The first day of skiing started with a safety talk from our guide, Alexis Roy. He reminded us that the terrain we would be skiing is legitimate, remote backcountry and made sure we all had avalanche beacons, shovels and probes. (Chic-Chac loans avalanche safety gear to those that don’t have their own.) Once everyone was equipped, we piled into a cat and began rumbling down the 45-minute approach to Mt. York. It was a beautiful day. The sun was shining, temps were comfortable around -5°C, and there was 10 cm of fresh snow waiting for us. As soon as we dropped into our first run of the day, our expectations were blown out of the water; the trail had a great fall line that was nice and steep, the trees were perfectly spaced, and the snowpack was soft and deep. Even with a dozen of us skiing down one glade, there was enough space and fresh snow for all.
After two days of great catskiing, the next part of the trip brought a welcomed change of pace—it was time to earn our turns. We drove west from Murdochville to the Mt. Lyall trailhead. Our climb began through a beautiful evergreen forest and the overcast skies began to clear as we gained in elevation. The snow only got deeper and the views only got better as we approached treeline. Ahead of us was the summit ridge of Mt. Lyall, which offers several chutes and open faces that eventually funnel into well-maintained glades cut by the same forest engineers that worked on Mt. York. Surrounded by such prominent mountains and West-Coast-esque terrain, it was hard to believe that we were still in Québec. A quick lunch of pre-made sandwiches on the summit refuelled us for our descent, which was surprisingly long compared to what felt like a fairly easy approach. Had we not started to run out of daylight, it would have been a quick and easy spot to get a few more runs in.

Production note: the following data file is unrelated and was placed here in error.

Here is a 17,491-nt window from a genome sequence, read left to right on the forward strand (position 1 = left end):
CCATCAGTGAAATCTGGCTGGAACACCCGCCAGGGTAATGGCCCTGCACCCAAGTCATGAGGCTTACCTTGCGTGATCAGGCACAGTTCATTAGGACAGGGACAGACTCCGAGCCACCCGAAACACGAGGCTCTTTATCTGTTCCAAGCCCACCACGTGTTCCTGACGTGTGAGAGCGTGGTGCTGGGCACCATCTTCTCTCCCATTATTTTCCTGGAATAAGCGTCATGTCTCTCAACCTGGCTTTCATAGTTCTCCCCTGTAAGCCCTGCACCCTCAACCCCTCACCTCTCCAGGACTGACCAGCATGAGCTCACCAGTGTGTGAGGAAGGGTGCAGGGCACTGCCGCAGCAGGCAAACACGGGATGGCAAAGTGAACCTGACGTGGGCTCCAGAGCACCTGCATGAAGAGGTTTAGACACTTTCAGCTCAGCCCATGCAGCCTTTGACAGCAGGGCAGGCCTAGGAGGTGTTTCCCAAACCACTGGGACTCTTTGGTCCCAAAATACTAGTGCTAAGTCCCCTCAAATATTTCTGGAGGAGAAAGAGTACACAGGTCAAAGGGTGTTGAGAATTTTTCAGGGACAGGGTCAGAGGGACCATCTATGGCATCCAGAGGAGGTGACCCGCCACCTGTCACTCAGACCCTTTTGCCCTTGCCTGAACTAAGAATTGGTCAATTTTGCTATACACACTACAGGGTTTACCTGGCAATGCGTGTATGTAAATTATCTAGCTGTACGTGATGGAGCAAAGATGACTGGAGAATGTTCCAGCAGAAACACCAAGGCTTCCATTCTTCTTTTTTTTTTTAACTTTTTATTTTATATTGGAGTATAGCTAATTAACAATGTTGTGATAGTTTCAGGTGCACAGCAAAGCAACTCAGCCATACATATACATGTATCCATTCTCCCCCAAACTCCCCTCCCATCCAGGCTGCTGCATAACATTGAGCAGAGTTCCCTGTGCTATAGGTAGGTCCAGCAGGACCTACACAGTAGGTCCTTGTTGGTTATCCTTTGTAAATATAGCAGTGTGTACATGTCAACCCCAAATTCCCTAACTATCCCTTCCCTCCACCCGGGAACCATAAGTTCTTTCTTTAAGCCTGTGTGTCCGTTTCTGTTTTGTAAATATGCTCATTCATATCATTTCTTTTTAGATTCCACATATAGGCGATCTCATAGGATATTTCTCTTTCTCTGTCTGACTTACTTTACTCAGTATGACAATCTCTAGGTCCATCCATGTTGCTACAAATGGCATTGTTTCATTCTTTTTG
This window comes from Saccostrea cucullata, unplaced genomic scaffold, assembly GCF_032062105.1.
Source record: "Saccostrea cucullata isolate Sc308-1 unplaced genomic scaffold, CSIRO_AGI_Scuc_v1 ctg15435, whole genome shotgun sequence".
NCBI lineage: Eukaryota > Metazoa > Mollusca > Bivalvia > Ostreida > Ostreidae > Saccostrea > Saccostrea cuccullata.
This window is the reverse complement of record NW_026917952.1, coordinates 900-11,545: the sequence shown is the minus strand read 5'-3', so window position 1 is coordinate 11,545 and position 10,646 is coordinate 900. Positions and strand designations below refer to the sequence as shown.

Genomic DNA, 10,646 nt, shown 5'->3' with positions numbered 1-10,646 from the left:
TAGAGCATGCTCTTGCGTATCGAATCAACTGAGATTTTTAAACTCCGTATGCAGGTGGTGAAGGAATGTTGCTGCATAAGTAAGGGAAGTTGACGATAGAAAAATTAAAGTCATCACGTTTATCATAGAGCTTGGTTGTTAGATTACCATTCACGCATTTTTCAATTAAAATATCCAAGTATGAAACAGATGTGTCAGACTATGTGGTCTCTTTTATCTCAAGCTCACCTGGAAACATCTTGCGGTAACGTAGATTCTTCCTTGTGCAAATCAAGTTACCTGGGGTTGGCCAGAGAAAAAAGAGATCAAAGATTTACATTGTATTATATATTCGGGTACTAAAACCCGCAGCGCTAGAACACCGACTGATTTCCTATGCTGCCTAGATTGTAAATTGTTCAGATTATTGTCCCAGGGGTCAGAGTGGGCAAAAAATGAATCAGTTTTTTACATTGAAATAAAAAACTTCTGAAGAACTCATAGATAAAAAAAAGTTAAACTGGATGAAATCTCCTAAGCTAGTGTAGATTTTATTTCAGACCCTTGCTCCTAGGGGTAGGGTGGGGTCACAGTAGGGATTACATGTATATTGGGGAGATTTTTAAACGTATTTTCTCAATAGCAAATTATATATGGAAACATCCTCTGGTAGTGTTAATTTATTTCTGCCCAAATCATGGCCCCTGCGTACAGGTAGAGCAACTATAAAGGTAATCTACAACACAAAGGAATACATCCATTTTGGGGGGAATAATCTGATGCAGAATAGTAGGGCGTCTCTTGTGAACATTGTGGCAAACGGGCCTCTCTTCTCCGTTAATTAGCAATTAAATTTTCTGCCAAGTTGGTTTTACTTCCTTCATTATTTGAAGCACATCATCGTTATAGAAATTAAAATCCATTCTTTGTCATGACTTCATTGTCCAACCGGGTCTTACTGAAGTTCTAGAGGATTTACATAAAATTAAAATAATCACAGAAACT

Instead of going back to Murdochville, we continued to the Gîte du Mont-Albert hotel, located just a few kilometres down the road from where we had skied. This beautiful hotel sits inside Parc national de la Gaspésie and is hands down the most convenient place to stay near the mountains. That night, we were treated to a wonderful three-course dinner with fresh soup, hot entrees and delicious desserts. We ate like royalty inside the warm and cosy hotel as fresh snow fell outside.
The following morning, we set out for Mt. Albert, a giant plateau with broad bowls lining its perimeter located inside Parc national de la Gaspésie. Getting there required a 5-km approach along a trail we shared with other outdoor enthusiasts, like cross-country skiers and snowshoers. We took a nice lunch break at a conveniently located warming hut at the base of the bowls. While our guides determined that the snow’s stability higher up on the mountain would be too dangerous to ski, we were quite content being in such a remote and quiet place.
Overall, we had an unbelievable time exploring the Chic-Chocs. It was truly an experience unlike anything else on the east coast—a place where big mountains meet the always grateful attitude East Coasters are known for. We’ll certainly be making the journey back there very, very soon.
Words and photos by Jamie Walter